After more than two years of searching for graves associated with the 1921 Tulsa Race Massacre, archaeologists recently found outlines of 10 coffins that might help the city more wholly understand the events of the massacre. Archaeological inquiry in Oaklawn Cemetery that revealed these coffins followed the oral history accounts of the massacre. Oral history and funeral home documents pointed to this space as the site of burial for 18 Black people killed during the massacre, known as the Original 18.
The Original 18 refers to a funeral home ledger, one of the only surviving documents from the massacre. Here, the funeral home billed Tulsa County $25 each for the burial of 18 Black people, only 13 of whom were named. In addition to leaving five bodies unidentified, the ledger did not note the location of the burial, creating a mystery that led to Tulsa’s continued search for the massacre victims today.
Officials like Kary Stackelbeck, an Oklahoma State University archaeologist and leading scientist working in Tulsa’s excavations, are optimistic that the recent findings can be attributed to the Original 18. She assured “we feel a high degree of confidence that this is in one of the locations that we have been looking for.” However, the team is still working on analyzing whether the individuals found were definitely killed in the 1921 Massacre. Stackelbeck went on to state, “We are still in the process of analyzing the remains to the best of our ability and to get a better sense of exactly what’s going on with this particular individual.” Despite this caution, Stackelbeck also outlined that the site “does correspond to one of the locations that were picked up on by the geophysical survey work. So that gives us a reason for optimism.”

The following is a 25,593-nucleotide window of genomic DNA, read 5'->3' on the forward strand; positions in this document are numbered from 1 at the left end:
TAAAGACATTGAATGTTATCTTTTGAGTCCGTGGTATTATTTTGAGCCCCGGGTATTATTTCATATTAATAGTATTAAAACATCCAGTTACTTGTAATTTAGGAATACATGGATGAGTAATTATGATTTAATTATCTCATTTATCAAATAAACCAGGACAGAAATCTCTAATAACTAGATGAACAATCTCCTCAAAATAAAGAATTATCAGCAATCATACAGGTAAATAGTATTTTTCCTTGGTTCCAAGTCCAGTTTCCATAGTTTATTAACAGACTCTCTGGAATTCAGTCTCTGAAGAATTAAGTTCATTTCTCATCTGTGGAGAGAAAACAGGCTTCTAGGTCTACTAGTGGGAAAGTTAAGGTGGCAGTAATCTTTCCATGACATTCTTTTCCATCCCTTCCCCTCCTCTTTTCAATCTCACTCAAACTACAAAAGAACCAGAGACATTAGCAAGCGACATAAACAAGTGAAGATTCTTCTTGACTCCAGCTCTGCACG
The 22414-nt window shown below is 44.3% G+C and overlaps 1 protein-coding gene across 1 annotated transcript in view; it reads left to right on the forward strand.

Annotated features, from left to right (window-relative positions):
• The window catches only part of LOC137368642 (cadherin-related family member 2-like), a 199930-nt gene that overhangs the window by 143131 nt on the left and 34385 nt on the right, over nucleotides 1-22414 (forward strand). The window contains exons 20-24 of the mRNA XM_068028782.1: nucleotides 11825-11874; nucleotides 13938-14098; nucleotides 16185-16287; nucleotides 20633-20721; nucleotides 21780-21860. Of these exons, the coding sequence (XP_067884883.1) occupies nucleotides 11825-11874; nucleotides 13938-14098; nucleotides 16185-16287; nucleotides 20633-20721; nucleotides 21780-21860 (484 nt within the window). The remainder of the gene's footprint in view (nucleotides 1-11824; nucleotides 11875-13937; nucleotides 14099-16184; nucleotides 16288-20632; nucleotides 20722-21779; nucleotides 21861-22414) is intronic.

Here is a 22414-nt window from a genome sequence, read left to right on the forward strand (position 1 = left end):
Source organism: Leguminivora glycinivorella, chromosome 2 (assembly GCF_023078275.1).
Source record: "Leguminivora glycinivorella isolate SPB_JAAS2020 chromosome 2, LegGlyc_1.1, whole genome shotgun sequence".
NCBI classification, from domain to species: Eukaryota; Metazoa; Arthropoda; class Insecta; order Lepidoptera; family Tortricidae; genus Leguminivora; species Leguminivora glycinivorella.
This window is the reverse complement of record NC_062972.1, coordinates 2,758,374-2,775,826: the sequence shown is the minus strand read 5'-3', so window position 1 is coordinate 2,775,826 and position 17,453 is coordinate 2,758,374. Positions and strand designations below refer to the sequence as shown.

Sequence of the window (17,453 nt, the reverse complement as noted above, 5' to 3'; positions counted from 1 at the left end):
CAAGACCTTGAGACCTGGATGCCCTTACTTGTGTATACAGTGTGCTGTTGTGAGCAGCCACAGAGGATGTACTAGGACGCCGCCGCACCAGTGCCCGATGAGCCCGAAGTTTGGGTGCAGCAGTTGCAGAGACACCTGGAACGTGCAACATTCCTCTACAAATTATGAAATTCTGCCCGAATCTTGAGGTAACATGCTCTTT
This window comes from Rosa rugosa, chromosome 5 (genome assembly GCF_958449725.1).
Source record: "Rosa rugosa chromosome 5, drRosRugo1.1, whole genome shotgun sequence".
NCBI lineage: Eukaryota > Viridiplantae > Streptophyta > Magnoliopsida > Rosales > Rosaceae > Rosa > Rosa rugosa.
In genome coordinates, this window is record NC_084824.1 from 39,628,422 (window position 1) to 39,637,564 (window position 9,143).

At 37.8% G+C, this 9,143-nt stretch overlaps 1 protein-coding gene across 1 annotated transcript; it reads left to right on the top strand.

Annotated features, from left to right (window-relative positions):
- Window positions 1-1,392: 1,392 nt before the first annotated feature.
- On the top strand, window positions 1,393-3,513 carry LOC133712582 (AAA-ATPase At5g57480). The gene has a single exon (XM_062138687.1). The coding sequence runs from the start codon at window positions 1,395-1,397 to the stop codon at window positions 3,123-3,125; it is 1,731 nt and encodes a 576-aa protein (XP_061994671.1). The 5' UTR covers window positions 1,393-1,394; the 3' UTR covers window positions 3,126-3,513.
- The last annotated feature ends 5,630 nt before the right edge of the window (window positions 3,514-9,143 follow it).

Moving forward, scientists are waiting on a court order to exhume the unmarked individuals to study their causes of death more closely. Officials expect to move forward with their search and studies in 2021 when weather conditions permit. With this, archaeologists hope to know more conclusively whether these coffins can be associated with the Tulsa Race Massacre.
Investigation into finding additional remains was launched in July 2018 as Tulsa officials and archaeologists hoped to shed light on the amount of people who were killed in the 1921 Massacre that decimated Tulsa’s historic Black Wall Street as well as to help locate the bodies of missing Black victims. Some estimates placed the number of people killed upwards of 300; finding these unmarked coffins represents a significant step towards refining these estimates and towards allowing the families of victims to better understand the tragic events of May 31 and June 1, 1921.
Brenda Alfred, Chairwoman of the Tulsa Mass Graves Oversight Committee and well known North Tulsa community activist, has always been told that her great-grandmother was buried in an unmarked grave in Oaklawn Cemetery. Emphasizing the weight of these excavations in moving towards rectifying Tulsa’s historic injustices, Alfred stated “I am just very appreciative of all the hard work that is going into finding our truth, to again bring some sense of justice and healing to our community.”